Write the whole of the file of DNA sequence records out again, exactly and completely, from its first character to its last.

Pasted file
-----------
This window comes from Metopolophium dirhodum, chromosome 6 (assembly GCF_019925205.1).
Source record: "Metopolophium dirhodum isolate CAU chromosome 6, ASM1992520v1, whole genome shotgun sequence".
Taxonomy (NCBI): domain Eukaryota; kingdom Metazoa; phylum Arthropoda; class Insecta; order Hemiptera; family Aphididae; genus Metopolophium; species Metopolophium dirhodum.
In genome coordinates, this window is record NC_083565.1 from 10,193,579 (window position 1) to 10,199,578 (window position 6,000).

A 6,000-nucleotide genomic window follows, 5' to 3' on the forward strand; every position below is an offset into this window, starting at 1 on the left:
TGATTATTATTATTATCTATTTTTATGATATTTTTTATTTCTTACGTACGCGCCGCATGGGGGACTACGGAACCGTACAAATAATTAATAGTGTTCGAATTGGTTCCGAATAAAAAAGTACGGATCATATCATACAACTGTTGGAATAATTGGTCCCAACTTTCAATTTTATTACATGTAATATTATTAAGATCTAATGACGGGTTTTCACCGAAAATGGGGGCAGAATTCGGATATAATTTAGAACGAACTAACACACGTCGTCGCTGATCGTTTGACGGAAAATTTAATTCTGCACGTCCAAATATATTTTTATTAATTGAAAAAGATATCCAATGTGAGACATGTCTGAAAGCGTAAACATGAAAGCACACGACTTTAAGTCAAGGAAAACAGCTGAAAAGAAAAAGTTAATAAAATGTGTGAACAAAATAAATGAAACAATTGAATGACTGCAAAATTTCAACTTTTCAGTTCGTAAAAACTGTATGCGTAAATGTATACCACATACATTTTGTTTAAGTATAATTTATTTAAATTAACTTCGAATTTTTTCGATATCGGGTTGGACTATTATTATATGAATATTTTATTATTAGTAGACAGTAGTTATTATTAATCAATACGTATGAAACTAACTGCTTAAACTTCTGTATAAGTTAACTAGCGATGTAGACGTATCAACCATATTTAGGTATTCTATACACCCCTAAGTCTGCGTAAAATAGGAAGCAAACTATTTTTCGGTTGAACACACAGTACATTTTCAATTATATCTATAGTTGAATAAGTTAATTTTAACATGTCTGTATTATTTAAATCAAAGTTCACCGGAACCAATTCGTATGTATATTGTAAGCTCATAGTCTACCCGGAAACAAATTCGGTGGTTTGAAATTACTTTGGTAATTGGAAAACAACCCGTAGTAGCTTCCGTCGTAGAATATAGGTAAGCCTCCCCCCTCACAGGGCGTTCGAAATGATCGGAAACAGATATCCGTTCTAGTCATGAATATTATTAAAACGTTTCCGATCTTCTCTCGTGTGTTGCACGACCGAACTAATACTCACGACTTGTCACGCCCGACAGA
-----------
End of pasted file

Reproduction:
This window comes from Metopolophium dirhodum, chromosome 6 (assembly GCF_019925205.1).
Source record: "Metopolophium dirhodum isolate CAU chromosome 6, ASM1992520v1, whole genome shotgun sequence".
Taxonomy (NCBI): domain Eukaryota; kingdom Metazoa; phylum Arthropoda; class Insecta; order Hemiptera; family Aphididae; genus Metopolophium; species Metopolophium dirhodum.
In genome coordinates, this window is record NC_083565.1 from 10,193,579 (window position 1) to 10,199,578 (window position 6,000).

A 6,000-nucleotide genomic window follows, 5' to 3' on the forward strand; every position below is an offset into this window, starting at 1 on the left:
TGATTATTATTATTATCTATTTTTATGATATTTTTTATTTCTTACGTACGCGCCGCATGGGGGACTACGGAACCGTACAAATAATTAATAGTGTTCGAATTGGTTCCGAATAAAAAAGTACGGATCATATCATACAACTGTTGGAATAATTGGTCCCAACTTTCAATTTTATTACATGTAATATTATTAAGATCTAATGACGGGTTTTCACCGAAAATGGGGGCAGAATTCGGATATAATTTAGAACGAACTAACACACGTCGTCGCTGATCGTTTGACGGAAAATTTAATTCTGCACGTCCAAATATATTTTTATTAATTGAAAAAGATATCCAATGTGAGACATGTCTGAAAGCGTAAACATGAAAGCACACGACTTTAAGTCAAGGAAAACAGCTGAAAAGAAAAAGTTAATAAAATGTGTGAACAAAATAAATGAAACAATTGAATGACTGCAAAATTTCAACTTTTCAGTTCGTAAAAACTGTATGCGTAAATGTATACCACATACATTTTGTTTAAGTATAATTTATTTAAATTAACTTCGAATTTTTTCGATATCGGGTTGGACTATTATTATATGAATATTTTATTATTAGTAGACAGTAGTTATTATTAATCAATACGTATGAAACTAACTGCTTAAACTTCTGTATAAGTTAACTAGCGATGTAGACGTATCAACCATATTTAGGTATTCTATACACCCCTAAGTCTGCGTAAAATAGGAAGCAAACTATTTTTCGGTTGAACACACAGTACATTTTCAATTATATCTATAGTTGAATAAGTTAATTTTAACATGTCTGTATTATTTAAATCAAAGTTCACCGGAACCAATTCGTATGTATATTGTAAGCTCATAGTCTACCCGGAAACAAATTCGGTGGTTTGAAATTACTTTGGTAATTGGAAAACAACCCGTAGTAGCTTCCGTCGTAGAATATAGGTAAGCCTCCCCCCTCACAGGGCGTTCGAAATGATCGGAAACAGATATCCGTTCTAGTCATGAATATTATTAAAACGTTTCCGATCTTCTCTCGTGTGTTGCACGACCGAACTAATACTCACGACTTGTCACGCCCGACAGA